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Smarter Schmoozing: nTag digital name badges

^     All messages            12-27 of 27  1-11 >>
06:03 AM ET (US)
Elvis Costello is credited for bringing sexy back to cheap eyeglasses in the 1980s for artsy-hipster men. Lisa Loeb did her share for making cat eye frames look hot on the girl-next-door but it was not until Tina Fey sat atop her perch every Saturday night that Americans started to notice how hot a woman can look in women eyeglasses!</p>
<p>So, what else turns on Americans about discount glasses? A recent study done by Essilor of America asked more than 3,000 men and women about their perception of cheap eyeglasses and eye wear.
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05:04 AM ET (US)

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Deleted by topic administrator 02-22-2008 04:16 PM
cflorinPerson was signed in when posted
03:09 PM ET (US)
Who invented lovegetty ?
  Messages 22-21 deleted by author 07-21-2006 08:57 AM
08:51 PM ET (US)
I've been waiting a couple of years for this sort of thing to become cost-effective. I can't wait for a Worldcon name badge with this sort of functionality!
jr!Person was signed in when posted
11:15 AM ET (US)
I'm thinking Meet Market. Cozy up to a potential at the bar and find out that she/he doesn't do ???. More than likely you'd be sitting next to some old guy whose tag says Hi I'm Ginny, I'm 14....
CraniacPerson was signed in when posted
10:37 AM ET (US)
If the formula that determined your profile were sufficiently complex it could be interesting and useful.
Deleted by author 04-30-2003 07:41 AM
01:58 AM ET (US)
Maybe the world would be a better place if we randomly switched tags, and learned about our differences. Hey--we wouldn't even need tags to do that! Nah--bad for the economy.
11:29 PM ET (US)
Al Weiss gave a presentation at Walt Disney World last year about "future guest interaction" (my words not his...) He talked about the plan for about 5 years from now where a family walking around would have some sort of device that would signal the nearest Castmember (park employee) so the CM could walk up to them and know their names and hometowns and what rides they've been on. This is supposed to help the CM "assist with planning the guest's day," but it sounds a bit creepy if you ask me. I'd rather have someone ask "So where are you from?" than "Hi Carl from Atlanta, did the Tower of Terror scare you?"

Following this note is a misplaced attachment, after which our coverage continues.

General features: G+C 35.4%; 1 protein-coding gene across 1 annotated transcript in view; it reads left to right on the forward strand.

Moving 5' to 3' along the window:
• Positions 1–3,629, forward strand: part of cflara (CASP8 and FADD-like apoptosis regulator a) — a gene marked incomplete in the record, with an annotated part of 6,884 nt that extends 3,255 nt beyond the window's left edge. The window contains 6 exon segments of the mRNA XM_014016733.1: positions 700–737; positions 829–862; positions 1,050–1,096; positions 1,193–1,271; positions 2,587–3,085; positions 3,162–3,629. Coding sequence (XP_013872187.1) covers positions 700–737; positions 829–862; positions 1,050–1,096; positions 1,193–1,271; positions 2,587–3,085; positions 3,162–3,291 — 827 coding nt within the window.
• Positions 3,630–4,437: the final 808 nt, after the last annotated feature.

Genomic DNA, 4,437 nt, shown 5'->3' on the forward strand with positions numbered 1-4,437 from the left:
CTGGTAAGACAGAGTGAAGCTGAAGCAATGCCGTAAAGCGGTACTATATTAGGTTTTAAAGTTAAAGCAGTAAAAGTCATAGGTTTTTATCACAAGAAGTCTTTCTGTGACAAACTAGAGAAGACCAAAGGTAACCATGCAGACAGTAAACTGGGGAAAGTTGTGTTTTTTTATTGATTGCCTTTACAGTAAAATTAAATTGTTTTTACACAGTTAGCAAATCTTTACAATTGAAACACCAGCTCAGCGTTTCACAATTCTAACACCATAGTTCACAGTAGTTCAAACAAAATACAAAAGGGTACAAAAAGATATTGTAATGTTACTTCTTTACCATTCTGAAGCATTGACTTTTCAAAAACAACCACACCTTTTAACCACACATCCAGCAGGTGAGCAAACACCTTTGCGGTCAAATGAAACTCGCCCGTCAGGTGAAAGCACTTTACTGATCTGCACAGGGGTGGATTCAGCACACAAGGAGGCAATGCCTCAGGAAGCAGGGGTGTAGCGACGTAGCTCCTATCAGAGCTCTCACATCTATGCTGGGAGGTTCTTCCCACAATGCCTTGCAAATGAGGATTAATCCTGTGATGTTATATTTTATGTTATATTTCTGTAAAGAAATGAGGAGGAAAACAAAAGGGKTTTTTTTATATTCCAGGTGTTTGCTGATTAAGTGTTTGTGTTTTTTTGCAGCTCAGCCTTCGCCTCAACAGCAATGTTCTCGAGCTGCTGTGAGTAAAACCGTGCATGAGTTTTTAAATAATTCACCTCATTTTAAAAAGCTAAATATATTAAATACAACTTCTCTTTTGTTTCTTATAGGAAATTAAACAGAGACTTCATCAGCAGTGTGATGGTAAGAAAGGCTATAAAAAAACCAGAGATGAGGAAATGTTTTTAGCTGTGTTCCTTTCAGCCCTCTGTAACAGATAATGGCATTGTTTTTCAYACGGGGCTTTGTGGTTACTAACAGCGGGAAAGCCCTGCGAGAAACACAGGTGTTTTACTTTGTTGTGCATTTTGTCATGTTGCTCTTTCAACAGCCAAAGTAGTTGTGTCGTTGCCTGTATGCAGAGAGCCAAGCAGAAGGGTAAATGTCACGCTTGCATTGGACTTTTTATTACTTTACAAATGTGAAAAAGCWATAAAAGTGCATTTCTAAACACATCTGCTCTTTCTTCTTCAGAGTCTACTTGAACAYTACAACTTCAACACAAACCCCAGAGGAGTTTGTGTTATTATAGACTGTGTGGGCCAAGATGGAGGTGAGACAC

Stefan JonesPerson was signed in when posted
06:13 PM ET (US)
The somewhat-similar Japanese gadget was called a "lovegetty."
05:35 PM ET (US)
Wow. A name tag that does the same thing any Bluetooth or IR enabled device can do. They should really corner the market until we have plenty of IR or Bluetooth devices available.

Oh. Wait.
05:21 PM ET (US)
Socially, I think this is a really nifty gadget but in and of itself, not worth much of anything in the long run. I mean, the fact that two people share a common interest or know someone in common is no guarantee that they'll get along. The fact that Joe Doakes and I both like Monty Python and poetry won't amount to anything if he's also a staunch Republican to boot.

But the fact that this gizmo strikes me as a very low-level, cheap palm-style computer makes me think that this would be great as a limited range messaging tool. I'm not that interested to find out, in the crunch of a cocktail party, that Joe Doakes is from Butte Montana and likes curling, but if we hit it off and are both stuck in the "WiFi, HiFi & SciFi: WHY?" conference, networked commiseration could be pretty cool.

It also might have a use as some sort of performance art project, but for anything I can come up with that you wouldnt need anything more complicated than a bag filled with numbers or something like that *shrugs*
04:53 PM ET (US)
I suspect the Xerox employees didn't expect to have their bathroom habits tracked. You know what happens when management starts measuring something, eventually someone would start tracking who wastes the most time in the bathroom. Or at least, they COULD. I guess you'd have to ask the Xerox employees how they felt about it.
I remember seeing early phone systems that tracked roving employees, I worked at a company that considered putting one in, way back in the early 70s. The employees wore small transponders about the size of a pager, a little radio antenna on each phone pinged the employee number, whichever phone was closest to the transponder started ringing and completed the call. I thought that was really cool.
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